Summary Judgment is appropriate where no genuine issue of material fact is disputed, and the moving party is entitled to judgment as a matter of law. See Fed. R.Civ.P. 56(c); Flanders & Medeiros, Inc. v. Bogosian, 65 F.3d 198, 201 (1st Cir. 1995). The nonmoving party may not rest upon the mere allegations in its pleadings, but must respond with evidence that shows there is a genuine issue for trial. See Fed.R.Civ.P. 56(e); Anderson v. Liberty Lobby, 477 U.S. 242, 256, 106 S. Ct. 2505, 91 L. Ed. 2d 202 (1986).

 
A. Count I -Federal Copyright Infringement

NAGE alleges that The Globe infringed on NAGE's exclusive rights of use and distribution of the copyrighted Challenge program by illegally acquiring a program tape, altering it, and then distributing copies of the altered version to television stations throughout Massachusetts. See 17 U.S.C. §§ 106, 501.

First, NAGE argues that a BUCI employee breached the NAGE/BUCI contract when he/she gave the tape to Singal, thus rendering Rakowsky's acquisition of the tape from Singal illegal. NAGE further contends that tapes received by other television stations matched the tape allegedly altered by The Globe, proving The Globe's unlawful distribution of the tape.

*129 Defendants responded to NAGE's accusations by producing Rakowsky's Affidavit, in which she acknowledged that Singal gave her a program tape. But, she denied copying, altering or distributing the tape to anyone else. NAGE produced no evidence to counter Rakowsky's Affidavit. It advanced no legal argument as to why Rakowsky's acquisition of the tape from Singal was illegal. Moreover, NAGE has not produced the allegedly altered tape, or even indicated how the altered version differs from the unaltered version. Because NAGE fails to produce evidence of any illegal acquisition, alteration or distribution of the tape by Defendants, Summary Judgment would be appropriate.

Assuming, however, that NAGE had produced sufficient evidence on these points, Summary Judgment would nonetheless be appropriate, because The Globe's use of the tape constituted a "fair use." 17 U.S.C. § 107 ("[T]he fair use of a copyrighted work ... for purposes such as ... news reporting ... is not an infringement of copyright."). Fair use is an equitable doctrine that grants others the privilege "to use copyrighted material in a reasonable manner without [the owner's] consent." Haberman v. Hustler Magazine, 626 F. Supp. 201, 207 (D.Mass.1986) (quoting Harper & Row, Publishers, Inc. v. Nation Enterprises, 471 U.S. 539, 562, 105 S. Ct. 2218, 85 L. Ed. 2d 588 (1985) (citation omitted)). To determine fair use, courts consider the facts of each case in light of four, non-exhaustive statutory criteria: (1) purpose and character of the alleged infringer's use; (2) nature of the copyrighted work; (3) amount and substantiality of the copyrighted work used; and (4) effect on the potential market for, or value of, the copyrighted work. See id.; 17 U.S.C. § 107. Defendants contend that analyzing its use of the tape, in light of the four criteria, supports a fair-use finding.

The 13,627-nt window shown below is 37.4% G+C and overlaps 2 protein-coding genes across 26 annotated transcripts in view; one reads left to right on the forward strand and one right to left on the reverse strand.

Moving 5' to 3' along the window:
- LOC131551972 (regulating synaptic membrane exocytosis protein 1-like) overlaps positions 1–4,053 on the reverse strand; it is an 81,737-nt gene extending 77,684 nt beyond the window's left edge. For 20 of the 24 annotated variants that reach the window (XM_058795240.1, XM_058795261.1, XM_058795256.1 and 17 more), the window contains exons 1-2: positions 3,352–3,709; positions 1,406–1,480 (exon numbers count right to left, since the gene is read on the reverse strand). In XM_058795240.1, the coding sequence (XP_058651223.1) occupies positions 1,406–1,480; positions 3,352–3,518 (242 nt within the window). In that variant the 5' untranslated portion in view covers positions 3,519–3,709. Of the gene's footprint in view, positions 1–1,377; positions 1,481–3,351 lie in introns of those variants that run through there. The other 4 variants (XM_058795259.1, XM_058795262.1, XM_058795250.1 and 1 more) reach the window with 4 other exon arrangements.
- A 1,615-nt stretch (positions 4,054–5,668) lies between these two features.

NAGE only addresses the first criteria, arguing that The Globe used the tape for a smear campaign, not for news reporting. But, NAGE produced insufficient evidence of any smear campaign. Furthermore, Rakowsky's alleged misinterpretation of Lyons' comments do not reveal "distortions ... so deliberate, and so misrepresentative of the original work" to show bad faith use. Maxtone-Graham v. Burtchaell, 803 F.2d 1253, 1261 (2d Cir. 1986).

Courts construe fair use protection broadly when the copyrighted material is more informational than entertaining in nature, and when it has already been released to the public. See Harper & Row, Publishers, Inc., 471 U.S. at 563-64, 105 S. Ct. 2218. Here, Lyons' comments were informational, and the talk show already had aired. Moreover, using a relatively small and qualitatively insubstantial portion of the copyrighted work favors a fair-use finding. See Rubin v. Brooks/Cole Pub. Co., 836 F. Supp. 909, 920 (D.Mass. 1993). The Globe article only quoted three sentences from four pages of Lyons' transcribed introductory remarks.

Market effect is "undoubtedly the single most important factor of fair use." Harper & Row, Publishers, Inc., 471 U.S. at 566, 105 S. Ct. 2218. NAGE points to no evidence that either The Globe's use of the quotes, or the alleged distribution of the tape to television stations, negatively impacted the potential market for, or the value of, the copyrighted program. Furthermore, any negative impact must result from the alleged act of copyright infringement, not merely from a disparaging remark. See New Era Publications Intern. ApS v. Carol Pub.Group, 904 F.2d 152, 160 (2d Cir. 1990), cert. denied, 498 U.S. 921, 111 S. Ct. 297, 112 L. Ed. 2d 251 (1990).